East of Kabul, the watery sunlight sparkled on the snow-covered peaks of the Paghman Mountains. At the controls of the C130 aircraft, Captain Mark Waterman spoke into the mic, ‘Hercules-901, Bagram control, request permission to take-off.’
‘Bagram control, Hercules-901, you are clear for take-off on Romeo-Two.’
‘Thank you, Bagram.’
The four engines purred as the big cargo plane lumbered onto the end of the runway. Waterman pushed the throttles to maximum and felt the control column shudder as the huge turbines roared into life. As the aircraft left the tarmac, the captain pulled hard back on the controls and banked to the south in a steady climb over the mountains that surrounded the ancient city.
The small fire had kept the man’s hands warm and fingers nimble. Through powerful binoculars he’d watched the plane move to the runway and climb into the clear morning sky. He’d prepared the weapon and checked it several times while waiting for the Hercules to leave the airbase. He lifted the cumbersome launcher to his shoulder and braced himself as the aircraft headed towards his position. His breath swirled around his head as he exhaled, then his finger gently squeezed the trigger.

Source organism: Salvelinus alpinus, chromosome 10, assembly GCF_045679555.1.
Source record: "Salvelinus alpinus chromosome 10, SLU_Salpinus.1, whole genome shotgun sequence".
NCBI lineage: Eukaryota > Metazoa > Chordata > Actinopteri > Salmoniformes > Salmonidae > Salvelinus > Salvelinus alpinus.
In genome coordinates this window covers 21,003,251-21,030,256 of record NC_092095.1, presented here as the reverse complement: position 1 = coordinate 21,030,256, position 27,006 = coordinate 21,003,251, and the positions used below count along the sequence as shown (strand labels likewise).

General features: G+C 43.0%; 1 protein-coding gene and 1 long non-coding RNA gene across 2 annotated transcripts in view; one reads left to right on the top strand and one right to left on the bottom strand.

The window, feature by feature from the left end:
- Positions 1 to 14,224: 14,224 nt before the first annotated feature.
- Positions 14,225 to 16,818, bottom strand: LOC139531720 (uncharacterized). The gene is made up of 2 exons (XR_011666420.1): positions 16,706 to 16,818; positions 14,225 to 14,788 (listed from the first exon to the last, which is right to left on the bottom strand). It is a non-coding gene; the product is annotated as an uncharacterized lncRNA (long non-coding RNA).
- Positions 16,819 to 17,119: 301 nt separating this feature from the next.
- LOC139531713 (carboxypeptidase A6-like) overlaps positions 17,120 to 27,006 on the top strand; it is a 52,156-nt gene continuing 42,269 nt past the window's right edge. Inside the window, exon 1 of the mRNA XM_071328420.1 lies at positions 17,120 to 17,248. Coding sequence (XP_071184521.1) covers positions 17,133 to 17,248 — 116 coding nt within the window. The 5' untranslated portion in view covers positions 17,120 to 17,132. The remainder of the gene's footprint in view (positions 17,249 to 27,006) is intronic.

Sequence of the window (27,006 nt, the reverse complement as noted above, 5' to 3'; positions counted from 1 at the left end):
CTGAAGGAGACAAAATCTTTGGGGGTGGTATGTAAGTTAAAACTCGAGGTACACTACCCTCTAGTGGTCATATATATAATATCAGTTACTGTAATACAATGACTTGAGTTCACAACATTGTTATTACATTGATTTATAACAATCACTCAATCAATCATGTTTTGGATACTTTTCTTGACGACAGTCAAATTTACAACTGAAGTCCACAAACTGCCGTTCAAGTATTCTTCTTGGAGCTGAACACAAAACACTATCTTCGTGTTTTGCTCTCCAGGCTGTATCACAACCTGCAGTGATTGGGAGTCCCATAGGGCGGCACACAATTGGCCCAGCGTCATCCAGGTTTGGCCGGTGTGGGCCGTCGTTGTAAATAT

The rocket shot skyward, the vapour trail white in its wake, screaming towards the target.
‘Incoming! Incoming!’ yelled Waterman.
The co-pilot fired the counter measures but it was too late. The ground-to-air missile struck between the first and second engines and the wing, loaded with fuel, added to the explosion.
The man eased the heavy launcher from his shoulder and watched as the huge fireball engulfed the doomed aircraft.